Jane Galt, commenting on Daniel Gross’s comparison of the Bush Social Insecurity plan to corporate welsching on pension obligations , says that there’s no way to “fund” Social Security (i.e., hold assets that can be used to pay its liabilities) without having the government own corporate equities, and quotes P.J. O’Rourke as linking that to pre-1989 Eastern Europe.
This seems to me to be wrong in two different ways.
First, the comparison of a situation where some corporate equity (presumably in the form of ownership of index funds) is held by the government to the combination of tyranny and inefficiency that characterized Communism is a decent enough wisecrack (though perhaps in poor taste) but unimpressive as economic or political analysis.
Second, the government could fund Social Security by paying down enough of its publicly-held debt now, while the OASDI surpluses are rolling in, to be in a good position to borrow later, when OASDI is running deficits. That’s not technically “funding,” but it’s the functional equivalent, just as a family can save by paying down its mortgage.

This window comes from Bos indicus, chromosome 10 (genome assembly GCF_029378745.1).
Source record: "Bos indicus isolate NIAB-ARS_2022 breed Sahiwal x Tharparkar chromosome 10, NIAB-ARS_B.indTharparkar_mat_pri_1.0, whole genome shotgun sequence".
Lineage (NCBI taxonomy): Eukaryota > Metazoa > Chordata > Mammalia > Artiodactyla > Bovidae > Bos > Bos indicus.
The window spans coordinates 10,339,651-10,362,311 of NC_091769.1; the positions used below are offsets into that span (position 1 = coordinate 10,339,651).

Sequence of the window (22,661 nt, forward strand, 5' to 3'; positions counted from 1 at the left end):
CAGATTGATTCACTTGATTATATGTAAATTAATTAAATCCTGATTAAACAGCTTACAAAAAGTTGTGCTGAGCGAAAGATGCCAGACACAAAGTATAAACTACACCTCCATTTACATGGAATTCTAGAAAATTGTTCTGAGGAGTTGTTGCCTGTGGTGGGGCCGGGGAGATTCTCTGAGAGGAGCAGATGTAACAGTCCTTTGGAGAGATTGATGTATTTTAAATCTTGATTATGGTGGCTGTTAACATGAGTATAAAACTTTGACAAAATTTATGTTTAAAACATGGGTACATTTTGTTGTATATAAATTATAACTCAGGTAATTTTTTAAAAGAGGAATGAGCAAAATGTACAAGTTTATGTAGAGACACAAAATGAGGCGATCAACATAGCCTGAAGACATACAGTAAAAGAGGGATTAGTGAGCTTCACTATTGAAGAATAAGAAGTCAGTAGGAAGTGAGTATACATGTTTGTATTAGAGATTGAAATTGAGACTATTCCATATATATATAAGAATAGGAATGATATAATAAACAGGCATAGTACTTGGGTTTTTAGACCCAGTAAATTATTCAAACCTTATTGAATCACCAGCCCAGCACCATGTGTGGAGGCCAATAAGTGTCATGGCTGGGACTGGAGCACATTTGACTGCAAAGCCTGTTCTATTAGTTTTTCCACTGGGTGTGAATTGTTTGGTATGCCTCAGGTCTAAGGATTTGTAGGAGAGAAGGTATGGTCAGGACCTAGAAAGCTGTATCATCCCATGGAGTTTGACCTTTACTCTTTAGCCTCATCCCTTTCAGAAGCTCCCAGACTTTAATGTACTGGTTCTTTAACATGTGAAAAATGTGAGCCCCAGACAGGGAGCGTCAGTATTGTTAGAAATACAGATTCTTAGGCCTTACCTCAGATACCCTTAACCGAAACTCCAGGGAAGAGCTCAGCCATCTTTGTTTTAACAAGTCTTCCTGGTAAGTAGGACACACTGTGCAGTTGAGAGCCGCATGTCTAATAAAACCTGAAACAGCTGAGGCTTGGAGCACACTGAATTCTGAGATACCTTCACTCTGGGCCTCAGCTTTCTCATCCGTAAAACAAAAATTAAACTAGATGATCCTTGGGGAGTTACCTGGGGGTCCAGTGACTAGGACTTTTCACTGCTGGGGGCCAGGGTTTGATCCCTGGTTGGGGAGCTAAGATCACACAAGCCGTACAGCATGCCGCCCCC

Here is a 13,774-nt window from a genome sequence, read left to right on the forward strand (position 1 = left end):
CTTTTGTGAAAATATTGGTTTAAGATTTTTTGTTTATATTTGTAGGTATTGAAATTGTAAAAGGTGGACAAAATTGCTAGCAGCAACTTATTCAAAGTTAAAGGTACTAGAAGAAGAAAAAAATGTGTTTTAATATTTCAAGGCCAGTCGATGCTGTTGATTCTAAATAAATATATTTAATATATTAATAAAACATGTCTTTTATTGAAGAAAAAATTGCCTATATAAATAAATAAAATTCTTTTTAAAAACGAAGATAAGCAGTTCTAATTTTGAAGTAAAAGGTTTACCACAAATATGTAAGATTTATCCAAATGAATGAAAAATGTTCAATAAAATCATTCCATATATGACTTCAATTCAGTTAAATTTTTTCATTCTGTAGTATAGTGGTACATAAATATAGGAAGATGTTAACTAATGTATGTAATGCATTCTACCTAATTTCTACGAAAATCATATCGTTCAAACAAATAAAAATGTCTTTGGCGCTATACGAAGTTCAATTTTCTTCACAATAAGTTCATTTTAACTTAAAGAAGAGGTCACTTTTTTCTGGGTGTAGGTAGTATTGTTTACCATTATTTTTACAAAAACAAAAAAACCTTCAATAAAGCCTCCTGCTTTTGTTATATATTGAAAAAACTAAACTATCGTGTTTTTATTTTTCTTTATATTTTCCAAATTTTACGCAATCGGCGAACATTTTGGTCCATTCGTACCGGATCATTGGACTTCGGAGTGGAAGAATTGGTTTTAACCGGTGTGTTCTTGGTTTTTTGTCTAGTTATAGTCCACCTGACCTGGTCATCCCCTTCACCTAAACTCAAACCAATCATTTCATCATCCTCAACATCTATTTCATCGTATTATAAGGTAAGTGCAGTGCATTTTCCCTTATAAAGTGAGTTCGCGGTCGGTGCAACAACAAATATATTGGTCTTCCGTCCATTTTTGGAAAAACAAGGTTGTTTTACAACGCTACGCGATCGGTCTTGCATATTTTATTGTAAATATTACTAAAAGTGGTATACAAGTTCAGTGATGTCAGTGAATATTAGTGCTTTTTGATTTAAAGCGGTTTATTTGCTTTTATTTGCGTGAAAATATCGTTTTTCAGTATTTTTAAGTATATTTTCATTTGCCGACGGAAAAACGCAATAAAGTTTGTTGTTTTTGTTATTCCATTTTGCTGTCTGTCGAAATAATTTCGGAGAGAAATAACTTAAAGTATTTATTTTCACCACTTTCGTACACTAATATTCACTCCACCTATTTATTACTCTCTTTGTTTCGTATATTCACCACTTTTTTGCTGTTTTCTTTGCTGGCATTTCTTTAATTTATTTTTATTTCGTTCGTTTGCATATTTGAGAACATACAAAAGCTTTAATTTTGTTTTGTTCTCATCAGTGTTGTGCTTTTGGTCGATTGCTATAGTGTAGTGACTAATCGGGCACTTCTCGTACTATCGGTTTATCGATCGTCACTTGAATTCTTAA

Even if by some miracle the entire national debt got paid off, the Feds could then buy state debt, or an index fund of corporate debt, or foreign sovereign debt, or even — God help us — gold.
Remember when Alan Greenspan used the threat that the federal government might pay off the national debt and have to buy common equities to store its extra revenue as reason to support the Bush tax cuts? It was a damned silly argument then, and history hasn’t made it look any wiser.
[Corrected to attribute the argument criticized to Jane Galt rather than Daniel Gross.]